The present study was conducted according to the guidelines laid down in the Declaration of Helsinki, and all procedures involving human participants were approved by the Ethics Committee for the Capital Region of Denmark (journal H-3-2011-067). Written informed consent was obtained from all participants. The present study was registered at (NCT01433120).


The probiotic product contained L. paracasei F19 (9·4 × 1010 colony-forming units/dose). The probiotic and the placebo (pure maltodextrin) sachets were indistinguishable. The products were stored at − 80°C until the weekly supply to the participants, after which they were stored in their personal freezer at − 18°C until consumption. Participants dissolved the entire content of the sachet in a glass of water and consumed it in the morning. Bacterial viability was confirmed at the end of the intervention by anaerobic culture tests of a sample of the products. Dilution of samples was spread on deMan, Rogosa and Sharpe (MRS) pH 5·4 agar. Plates were incubated anaerobically 72 h at 37°C. All characteristic colonies were checked by microscopy and counted (Arla Foods amba).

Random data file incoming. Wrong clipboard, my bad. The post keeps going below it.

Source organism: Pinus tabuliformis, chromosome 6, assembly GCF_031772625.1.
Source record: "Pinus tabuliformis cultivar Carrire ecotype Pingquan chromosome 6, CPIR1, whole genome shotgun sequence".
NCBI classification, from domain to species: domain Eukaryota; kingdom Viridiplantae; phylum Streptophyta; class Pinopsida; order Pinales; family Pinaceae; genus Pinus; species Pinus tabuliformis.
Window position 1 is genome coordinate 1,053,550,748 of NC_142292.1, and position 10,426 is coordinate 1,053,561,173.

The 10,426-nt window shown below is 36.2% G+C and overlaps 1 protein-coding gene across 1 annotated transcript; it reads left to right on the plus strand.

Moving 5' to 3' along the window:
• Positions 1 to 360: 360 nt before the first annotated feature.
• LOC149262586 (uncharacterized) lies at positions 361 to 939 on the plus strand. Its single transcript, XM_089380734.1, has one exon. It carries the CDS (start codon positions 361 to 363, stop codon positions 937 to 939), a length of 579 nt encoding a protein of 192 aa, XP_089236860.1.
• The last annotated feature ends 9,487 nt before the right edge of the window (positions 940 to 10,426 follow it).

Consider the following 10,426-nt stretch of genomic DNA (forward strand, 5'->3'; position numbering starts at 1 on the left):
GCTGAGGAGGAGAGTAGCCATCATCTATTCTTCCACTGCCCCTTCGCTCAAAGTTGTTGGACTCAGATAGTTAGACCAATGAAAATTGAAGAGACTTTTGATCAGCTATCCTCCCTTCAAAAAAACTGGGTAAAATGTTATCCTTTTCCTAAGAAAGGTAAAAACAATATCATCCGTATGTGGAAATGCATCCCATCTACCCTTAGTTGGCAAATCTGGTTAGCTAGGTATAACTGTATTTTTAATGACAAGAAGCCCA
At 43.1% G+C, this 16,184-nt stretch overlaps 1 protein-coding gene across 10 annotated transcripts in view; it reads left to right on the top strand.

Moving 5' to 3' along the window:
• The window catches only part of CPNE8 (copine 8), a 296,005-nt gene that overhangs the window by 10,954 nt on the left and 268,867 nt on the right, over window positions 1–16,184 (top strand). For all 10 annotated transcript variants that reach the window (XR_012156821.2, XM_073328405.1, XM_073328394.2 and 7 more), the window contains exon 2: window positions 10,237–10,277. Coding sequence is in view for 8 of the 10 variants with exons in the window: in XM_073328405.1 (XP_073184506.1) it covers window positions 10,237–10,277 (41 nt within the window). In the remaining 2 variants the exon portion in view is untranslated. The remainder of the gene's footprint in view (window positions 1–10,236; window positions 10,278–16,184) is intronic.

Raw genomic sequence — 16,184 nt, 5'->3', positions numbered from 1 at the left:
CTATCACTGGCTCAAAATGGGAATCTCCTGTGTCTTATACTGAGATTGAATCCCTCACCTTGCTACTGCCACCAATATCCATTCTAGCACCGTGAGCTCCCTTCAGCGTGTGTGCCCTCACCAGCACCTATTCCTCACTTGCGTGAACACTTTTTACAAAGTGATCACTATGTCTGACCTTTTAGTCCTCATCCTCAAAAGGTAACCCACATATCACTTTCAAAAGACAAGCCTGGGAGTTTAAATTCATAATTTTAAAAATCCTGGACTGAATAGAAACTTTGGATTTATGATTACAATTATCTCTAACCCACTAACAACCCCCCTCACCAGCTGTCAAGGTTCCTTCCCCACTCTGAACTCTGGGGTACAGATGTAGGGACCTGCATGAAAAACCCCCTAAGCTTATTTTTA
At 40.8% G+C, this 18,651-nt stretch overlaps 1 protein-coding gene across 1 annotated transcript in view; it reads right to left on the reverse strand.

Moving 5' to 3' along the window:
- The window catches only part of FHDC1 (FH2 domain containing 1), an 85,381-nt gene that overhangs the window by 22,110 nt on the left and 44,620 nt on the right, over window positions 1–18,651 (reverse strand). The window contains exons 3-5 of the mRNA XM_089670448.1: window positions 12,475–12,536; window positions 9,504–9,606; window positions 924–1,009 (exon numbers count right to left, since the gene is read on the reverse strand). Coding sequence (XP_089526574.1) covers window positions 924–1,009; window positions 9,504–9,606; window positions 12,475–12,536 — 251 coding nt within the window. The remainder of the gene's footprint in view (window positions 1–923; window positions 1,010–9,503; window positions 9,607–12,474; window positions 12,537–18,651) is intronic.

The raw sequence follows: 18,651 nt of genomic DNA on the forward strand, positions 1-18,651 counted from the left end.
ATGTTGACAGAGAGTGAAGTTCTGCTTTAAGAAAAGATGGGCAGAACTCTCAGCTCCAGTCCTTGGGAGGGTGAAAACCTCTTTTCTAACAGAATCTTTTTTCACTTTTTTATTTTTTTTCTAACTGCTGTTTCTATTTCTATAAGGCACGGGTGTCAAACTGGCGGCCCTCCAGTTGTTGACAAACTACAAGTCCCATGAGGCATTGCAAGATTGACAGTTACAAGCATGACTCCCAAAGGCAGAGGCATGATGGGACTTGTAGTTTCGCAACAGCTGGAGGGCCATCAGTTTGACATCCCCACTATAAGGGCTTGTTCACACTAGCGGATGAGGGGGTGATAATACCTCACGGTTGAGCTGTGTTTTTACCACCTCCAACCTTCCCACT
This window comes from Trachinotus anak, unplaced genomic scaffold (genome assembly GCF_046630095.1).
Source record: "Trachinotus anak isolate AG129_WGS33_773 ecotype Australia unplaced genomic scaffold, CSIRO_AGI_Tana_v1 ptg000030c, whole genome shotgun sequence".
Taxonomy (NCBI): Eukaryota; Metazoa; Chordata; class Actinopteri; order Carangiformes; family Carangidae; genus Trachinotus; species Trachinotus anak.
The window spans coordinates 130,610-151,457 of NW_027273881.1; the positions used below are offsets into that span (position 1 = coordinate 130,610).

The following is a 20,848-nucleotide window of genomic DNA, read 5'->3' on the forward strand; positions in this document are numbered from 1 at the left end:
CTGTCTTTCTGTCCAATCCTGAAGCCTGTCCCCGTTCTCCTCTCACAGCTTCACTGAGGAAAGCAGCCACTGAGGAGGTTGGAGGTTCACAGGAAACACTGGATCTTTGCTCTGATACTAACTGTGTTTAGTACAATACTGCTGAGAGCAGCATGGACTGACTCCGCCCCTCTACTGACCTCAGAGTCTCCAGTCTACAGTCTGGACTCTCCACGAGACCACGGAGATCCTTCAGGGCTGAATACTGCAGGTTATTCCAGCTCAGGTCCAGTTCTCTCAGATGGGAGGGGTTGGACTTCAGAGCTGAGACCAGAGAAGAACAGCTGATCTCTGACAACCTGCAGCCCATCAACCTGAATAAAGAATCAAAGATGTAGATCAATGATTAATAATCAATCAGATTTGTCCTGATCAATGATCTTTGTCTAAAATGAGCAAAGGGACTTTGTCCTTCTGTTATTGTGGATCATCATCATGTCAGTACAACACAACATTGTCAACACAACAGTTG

Flaxseed mucilage was extracted from whole flaxseed under heat treatment (Biogin Biochemicals Company Limited). Breakfast buns based on wheat with and without flaxseed mucilage were produced by the Department's experimental kitchen, and the daily amount of flaxseed mucilage administered to the active group was 10 g (5 g/bun). The products were stored at − 18°C at the Department until the weekly supply to the participants. The intervention and placebo buns were comparable in visual appearance, taste and macronutrient composition. They were consumed during the morning hours. The participants were otherwise instructed to maintain habitual dietary habits.

Participants were required to keep a diary of their intake of study products, and these were collected at the weekly visits at the Department. A compliance score was calculated as the percentage of the prescribed test products a participant reported to have consumed during the 6 weeks of intervention. The participants were interviewed about all types of potential adverse effects at each visit by the use of broad, open-ended questions; in addition, they were asked specifically to changes in stool characteristics (consistency and frequency).

Body composition, dietary and activity records